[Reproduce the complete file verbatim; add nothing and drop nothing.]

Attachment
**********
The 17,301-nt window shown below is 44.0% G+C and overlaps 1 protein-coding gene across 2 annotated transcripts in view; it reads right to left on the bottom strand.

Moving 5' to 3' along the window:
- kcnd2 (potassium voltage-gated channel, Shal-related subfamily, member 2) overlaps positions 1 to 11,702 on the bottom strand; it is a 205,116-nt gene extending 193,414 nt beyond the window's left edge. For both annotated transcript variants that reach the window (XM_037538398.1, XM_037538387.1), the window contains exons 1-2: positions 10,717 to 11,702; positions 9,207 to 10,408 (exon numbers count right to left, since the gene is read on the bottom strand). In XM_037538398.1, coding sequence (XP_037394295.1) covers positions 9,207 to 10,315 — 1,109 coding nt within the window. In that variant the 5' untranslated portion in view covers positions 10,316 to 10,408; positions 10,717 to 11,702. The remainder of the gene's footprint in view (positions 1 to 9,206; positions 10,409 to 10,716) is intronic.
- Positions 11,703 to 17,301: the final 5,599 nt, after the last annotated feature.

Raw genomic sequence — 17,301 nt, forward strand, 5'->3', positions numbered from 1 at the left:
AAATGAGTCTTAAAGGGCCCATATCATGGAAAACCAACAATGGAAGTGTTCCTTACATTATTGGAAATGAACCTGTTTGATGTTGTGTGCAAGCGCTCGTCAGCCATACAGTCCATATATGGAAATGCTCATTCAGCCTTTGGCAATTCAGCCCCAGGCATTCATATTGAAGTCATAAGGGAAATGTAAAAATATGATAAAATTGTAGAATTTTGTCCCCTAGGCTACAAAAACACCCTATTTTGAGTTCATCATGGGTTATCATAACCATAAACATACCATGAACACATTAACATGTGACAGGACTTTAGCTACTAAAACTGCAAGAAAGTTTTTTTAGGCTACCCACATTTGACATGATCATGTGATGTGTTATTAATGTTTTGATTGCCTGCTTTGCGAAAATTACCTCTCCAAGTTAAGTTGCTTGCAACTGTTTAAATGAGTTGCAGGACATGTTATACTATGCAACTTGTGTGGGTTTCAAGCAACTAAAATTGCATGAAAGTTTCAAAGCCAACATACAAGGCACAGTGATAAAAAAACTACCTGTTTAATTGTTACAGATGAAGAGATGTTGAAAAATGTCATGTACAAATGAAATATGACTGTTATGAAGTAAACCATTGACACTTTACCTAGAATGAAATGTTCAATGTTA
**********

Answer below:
The 17,301-nt window shown below is 44.0% G+C and overlaps 1 protein-coding gene across 2 annotated transcripts in view; it reads right to left on the bottom strand.

Moving 5' to 3' along the window:
- kcnd2 (potassium voltage-gated channel, Shal-related subfamily, member 2) overlaps positions 1 to 11,702 on the bottom strand; it is a 205,116-nt gene extending 193,414 nt beyond the window's left edge. For both annotated transcript variants that reach the window (XM_037538398.1, XM_037538387.1), the window contains exons 1-2: positions 10,717 to 11,702; positions 9,207 to 10,408 (exon numbers count right to left, since the gene is read on the bottom strand). In XM_037538398.1, coding sequence (XP_037394295.1) covers positions 9,207 to 10,315 — 1,109 coding nt within the window. In that variant the 5' untranslated portion in view covers positions 10,316 to 10,408; positions 10,717 to 11,702. The remainder of the gene's footprint in view (positions 1 to 9,206; positions 10,409 to 10,716) is intronic.
- Positions 11,703 to 17,301: the final 5,599 nt, after the last annotated feature.

Raw genomic sequence — 17,301 nt, forward strand, 5'->3', positions numbered from 1 at the left:
AAATGAGTCTTAAAGGGCCCATATCATGGAAAACCAACAATGGAAGTGTTCCTTACATTATTGGAAATGAACCTGTTTGATGTTGTGTGCAAGCGCTCGTCAGCCATACAGTCCATATATGGAAATGCTCATTCAGCCTTTGGCAATTCAGCCCCAGGCATTCATATTGAAGTCATAAGGGAAATGTAAAAATATGATAAAATTGTAGAATTTTGTCCCCTAGGCTACAAAAACACCCTATTTTGAGTTCATCATGGGTTATCATAACCATAAACATACCATGAACACATTAACATGTGACAGGACTTTAGCTACTAAAACTGCAAGAAAGTTTTTTTAGGCTACCCACATTTGACATGATCATGTGATGTGTTATTAATGTTTTGATTGCCTGCTTTGCGAAAATTACCTCTCCAAGTTAAGTTGCTTGCAACTGTTTAAATGAGTTGCAGGACATGTTATACTATGCAACTTGTGTGGGTTTCAAGCAACTAAAATTGCATGAAAGTTTCAAAGCCAACATACAAGGCACAGTGATAAAAAAACTACCTGTTTAATTGTTACAGATGAAGAGATGTTGAAAAATGTCATGTACAAATGAAATATGACTGTTATGAAGTAAACCATTGACACTTTACCTAGAATGAAATGTTCAATGTTA